Big People, Little World

How are you doing? Yes, you. No, not the guy sitting behind you in the fedora. I’m talking to YOU. How are you? It’s been a hard week, hasn’t it? If you’re feeling disheartened, angry, sad, embarrassed, or fearful – know that I am, too. Know that you’re not alone in your feelings, in your questions, or in your feeble attempts to move forward. I’m right there with you.

I’ve been trying to make myself feel better over the past few days, as I’m sure (and I hope) you’ve been doing for yourself as well. I’m realizing more and more that I am a part of two worlds. One world is the “Big World” – it includes my state and country and Earth, and everyone living within its boundaries. It includes the ideals and people within my profession. It includes the internet and social media. It encompasses all of the outside world and every person that I come into contact with, whether physically or internet-ly.

There’s also my “Little World.” It includes my job, and the coworkers and clients I see on a regularly basis. It includes close friends and family members. But truthfully, Little World is mostly just me.  It’s my body and my brain. Little World is me when I’m alone at home, when I’m driving in my car, and when I’m at the grocery store. It travels around with me, and is never separate from me.

On a normal day, I often find myself doing things to pull myself out of my Little World. It’s hard, because I feel comfy there. But I actively make myself participate in the Big World. “Come on self, walk with confidence. Speak with confidence. If you pretend you’re outgoing and assertive, you’ll come across that way. Stop pushing down your feelings – tell people the truth. Share your ideas. Advocate! Defend! Empower! Support!”

But over the past few days, it hasn’t felt safe to be in the Big World, has it? We went out and made the choices we felt were right. We believed we were advocating for the greater good. We were being big-hearted. We were hopeful.

And then, in the blink of an eye, our hopes were dashed. And it’s been painful. And embarrassing. And infuriating. And possibly worst of all, it’s been terrifying.

So while I normally encourage myself to break out of my Little World and embrace the Big World, right now I’m giving myself permission to do the opposite. I’m allowing myself to get small – which, I want to emphasize, is not the same as feeling small.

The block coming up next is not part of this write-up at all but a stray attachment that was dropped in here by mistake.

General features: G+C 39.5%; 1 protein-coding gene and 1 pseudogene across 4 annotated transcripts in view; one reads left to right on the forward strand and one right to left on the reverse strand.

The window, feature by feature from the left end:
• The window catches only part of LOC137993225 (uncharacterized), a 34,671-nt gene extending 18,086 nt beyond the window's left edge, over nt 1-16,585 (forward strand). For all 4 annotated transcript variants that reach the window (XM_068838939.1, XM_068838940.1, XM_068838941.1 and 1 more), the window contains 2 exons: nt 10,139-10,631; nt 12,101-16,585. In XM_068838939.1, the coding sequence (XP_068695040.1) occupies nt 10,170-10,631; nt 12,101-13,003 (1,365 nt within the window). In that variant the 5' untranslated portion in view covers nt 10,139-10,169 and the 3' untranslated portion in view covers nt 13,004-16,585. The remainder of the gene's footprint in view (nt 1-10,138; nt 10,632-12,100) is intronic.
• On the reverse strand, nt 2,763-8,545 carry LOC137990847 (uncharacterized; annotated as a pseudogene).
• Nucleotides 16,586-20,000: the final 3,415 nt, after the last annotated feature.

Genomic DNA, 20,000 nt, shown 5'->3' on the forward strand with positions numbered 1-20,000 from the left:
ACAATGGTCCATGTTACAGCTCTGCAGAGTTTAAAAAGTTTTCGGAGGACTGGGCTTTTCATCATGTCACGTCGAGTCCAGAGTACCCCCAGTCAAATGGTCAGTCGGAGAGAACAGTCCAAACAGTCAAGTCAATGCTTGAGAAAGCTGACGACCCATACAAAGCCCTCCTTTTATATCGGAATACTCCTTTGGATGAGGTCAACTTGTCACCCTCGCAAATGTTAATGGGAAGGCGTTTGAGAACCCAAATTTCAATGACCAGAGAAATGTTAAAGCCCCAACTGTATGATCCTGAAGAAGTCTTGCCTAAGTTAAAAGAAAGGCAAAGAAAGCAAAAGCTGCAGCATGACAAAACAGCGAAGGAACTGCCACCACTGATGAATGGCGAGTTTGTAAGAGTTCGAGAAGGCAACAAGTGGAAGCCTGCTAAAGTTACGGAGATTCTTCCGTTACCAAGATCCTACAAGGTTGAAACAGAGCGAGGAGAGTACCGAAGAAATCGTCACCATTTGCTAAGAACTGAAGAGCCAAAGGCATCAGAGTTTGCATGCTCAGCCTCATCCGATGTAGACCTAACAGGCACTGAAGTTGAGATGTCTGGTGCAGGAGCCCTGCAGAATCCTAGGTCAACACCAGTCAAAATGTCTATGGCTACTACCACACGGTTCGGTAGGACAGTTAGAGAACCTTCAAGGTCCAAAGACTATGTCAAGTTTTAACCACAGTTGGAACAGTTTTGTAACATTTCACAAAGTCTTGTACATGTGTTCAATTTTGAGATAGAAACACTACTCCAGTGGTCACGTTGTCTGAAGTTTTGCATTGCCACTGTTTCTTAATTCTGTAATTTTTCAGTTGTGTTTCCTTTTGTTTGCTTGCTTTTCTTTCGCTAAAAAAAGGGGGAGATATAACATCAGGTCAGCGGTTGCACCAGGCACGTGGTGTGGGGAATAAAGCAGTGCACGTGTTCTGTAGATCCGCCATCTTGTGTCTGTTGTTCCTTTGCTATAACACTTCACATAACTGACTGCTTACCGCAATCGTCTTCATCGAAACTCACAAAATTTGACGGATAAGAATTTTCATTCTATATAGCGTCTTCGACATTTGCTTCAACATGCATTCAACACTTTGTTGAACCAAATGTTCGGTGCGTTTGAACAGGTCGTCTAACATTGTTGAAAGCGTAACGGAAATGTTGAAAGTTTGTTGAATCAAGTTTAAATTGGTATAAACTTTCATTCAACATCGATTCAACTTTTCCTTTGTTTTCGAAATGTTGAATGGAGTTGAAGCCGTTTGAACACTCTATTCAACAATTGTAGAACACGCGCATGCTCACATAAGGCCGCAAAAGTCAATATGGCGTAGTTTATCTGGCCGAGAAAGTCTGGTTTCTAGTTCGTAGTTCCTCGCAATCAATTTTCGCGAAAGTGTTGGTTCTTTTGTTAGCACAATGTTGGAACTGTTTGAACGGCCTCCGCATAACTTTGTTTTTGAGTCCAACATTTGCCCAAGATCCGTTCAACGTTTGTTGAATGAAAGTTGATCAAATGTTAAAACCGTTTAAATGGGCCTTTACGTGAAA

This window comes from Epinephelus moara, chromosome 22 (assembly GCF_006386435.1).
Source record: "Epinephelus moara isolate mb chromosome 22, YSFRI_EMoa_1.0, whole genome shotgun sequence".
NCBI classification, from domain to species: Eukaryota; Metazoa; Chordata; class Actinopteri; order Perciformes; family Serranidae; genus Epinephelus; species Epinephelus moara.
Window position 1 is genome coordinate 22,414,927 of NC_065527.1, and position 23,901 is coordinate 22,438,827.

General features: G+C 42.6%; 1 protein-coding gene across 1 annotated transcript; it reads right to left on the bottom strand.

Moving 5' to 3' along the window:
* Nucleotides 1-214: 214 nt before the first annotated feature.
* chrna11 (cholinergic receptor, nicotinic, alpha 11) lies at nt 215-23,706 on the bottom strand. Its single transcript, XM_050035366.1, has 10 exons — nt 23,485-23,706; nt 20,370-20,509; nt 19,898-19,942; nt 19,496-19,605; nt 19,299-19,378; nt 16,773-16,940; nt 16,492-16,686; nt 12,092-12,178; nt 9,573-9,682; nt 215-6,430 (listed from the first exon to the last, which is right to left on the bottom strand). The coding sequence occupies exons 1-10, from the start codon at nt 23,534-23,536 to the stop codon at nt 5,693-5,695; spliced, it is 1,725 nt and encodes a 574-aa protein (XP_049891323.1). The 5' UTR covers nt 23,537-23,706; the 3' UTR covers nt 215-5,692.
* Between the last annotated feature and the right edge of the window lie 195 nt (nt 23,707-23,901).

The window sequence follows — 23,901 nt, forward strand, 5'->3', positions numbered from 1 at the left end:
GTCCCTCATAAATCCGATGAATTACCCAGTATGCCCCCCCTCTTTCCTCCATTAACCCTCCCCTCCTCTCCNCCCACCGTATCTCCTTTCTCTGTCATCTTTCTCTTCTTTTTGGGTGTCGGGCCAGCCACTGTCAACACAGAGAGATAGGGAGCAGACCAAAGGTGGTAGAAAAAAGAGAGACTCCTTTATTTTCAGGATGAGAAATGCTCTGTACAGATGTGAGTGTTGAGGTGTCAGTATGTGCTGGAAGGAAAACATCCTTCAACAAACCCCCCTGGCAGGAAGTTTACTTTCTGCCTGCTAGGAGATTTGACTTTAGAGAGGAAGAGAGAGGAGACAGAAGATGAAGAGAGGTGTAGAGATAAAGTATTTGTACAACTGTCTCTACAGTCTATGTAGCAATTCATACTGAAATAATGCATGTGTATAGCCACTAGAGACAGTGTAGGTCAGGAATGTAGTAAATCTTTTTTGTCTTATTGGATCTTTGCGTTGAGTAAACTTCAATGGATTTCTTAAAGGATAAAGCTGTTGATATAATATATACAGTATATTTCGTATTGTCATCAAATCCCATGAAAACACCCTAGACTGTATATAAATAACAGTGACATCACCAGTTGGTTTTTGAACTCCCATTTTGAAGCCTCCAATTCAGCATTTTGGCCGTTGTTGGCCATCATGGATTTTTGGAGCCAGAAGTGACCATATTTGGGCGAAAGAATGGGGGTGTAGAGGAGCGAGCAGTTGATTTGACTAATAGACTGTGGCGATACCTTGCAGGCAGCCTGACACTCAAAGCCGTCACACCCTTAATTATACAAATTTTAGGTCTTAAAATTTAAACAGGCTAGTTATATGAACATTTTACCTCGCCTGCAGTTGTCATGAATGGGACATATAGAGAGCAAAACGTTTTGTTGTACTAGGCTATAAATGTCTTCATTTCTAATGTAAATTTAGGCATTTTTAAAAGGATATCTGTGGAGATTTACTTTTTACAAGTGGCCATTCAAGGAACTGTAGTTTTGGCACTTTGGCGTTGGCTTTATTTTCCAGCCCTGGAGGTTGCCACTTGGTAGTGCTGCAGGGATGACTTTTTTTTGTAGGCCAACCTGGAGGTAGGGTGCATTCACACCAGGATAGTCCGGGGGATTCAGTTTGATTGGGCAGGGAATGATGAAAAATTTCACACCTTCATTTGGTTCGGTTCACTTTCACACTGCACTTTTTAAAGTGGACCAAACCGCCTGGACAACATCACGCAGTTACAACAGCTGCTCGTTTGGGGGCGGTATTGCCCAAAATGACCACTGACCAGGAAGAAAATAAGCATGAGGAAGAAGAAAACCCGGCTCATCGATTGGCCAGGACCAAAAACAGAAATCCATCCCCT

For me, getting small and returning to my Little World means that I’m steering clear of the internet and social media – with a few exceptions. Rather than psyching myself up to break out of my shell, I’m seeking safety within it. I’m quietly checking in on my feelings and needs. I’m closing the door to the outside world when I need to.  I’m letting myself feel disappointed and worried, without trying to logic my way out of it. I’m spending time with people who feel safe and comforting to me, and politely avoiding others.

And I’m also letting myself feel content and peaceful when those responses manage to bubble to the surface. I’m re-reading a favorite book that always makes me smile. I’m continuing to crochet new rows onto a blanket that has already gotten comically large. I’ve gotten somewhat sidetracked from my “Project,” but I feel proud of the work I’ve done on it so far, and I know I’ll return to it soon.

I even unleashed my inner weirdo long enough to send a gross picture of a centipede to my family and friends. And I felt inexplicable glee at their disgust.

I know I can’t stay here in my turtle shell forever, and I wouldn’t want to. Once I’m feeling grounded and steady, I may want to poke my head out of the shell and see what the Big World is up to. Maybe I’ll feel a little stronger and better equipped to take on new challenges. Maybe I’ll see new reasons to retreat back inside for awhile, and that’s okay too.

Returning to my Little World seems to help me a little. I don’t know if it will help you. I hope you find something in the next few days to bring you comfort and light and laughter, but I understand if you can’t. Know that I support you, and that I value your worth. Know that I see your hurt and confusion and fear. Know that I understand, and I feel those things too. Know that I care deeply about the fact that children are asking you questions that you don’t know the answer to. Know that I want answers, too.

Know also that we are together in this. I see you, and I am with you.  If I have to point out the ONE aspect of beauty in this horribly ugly situation, it’s that we have each other. You and me, and our brothers and sisters with similar goals and hopes and values. We’re not alone.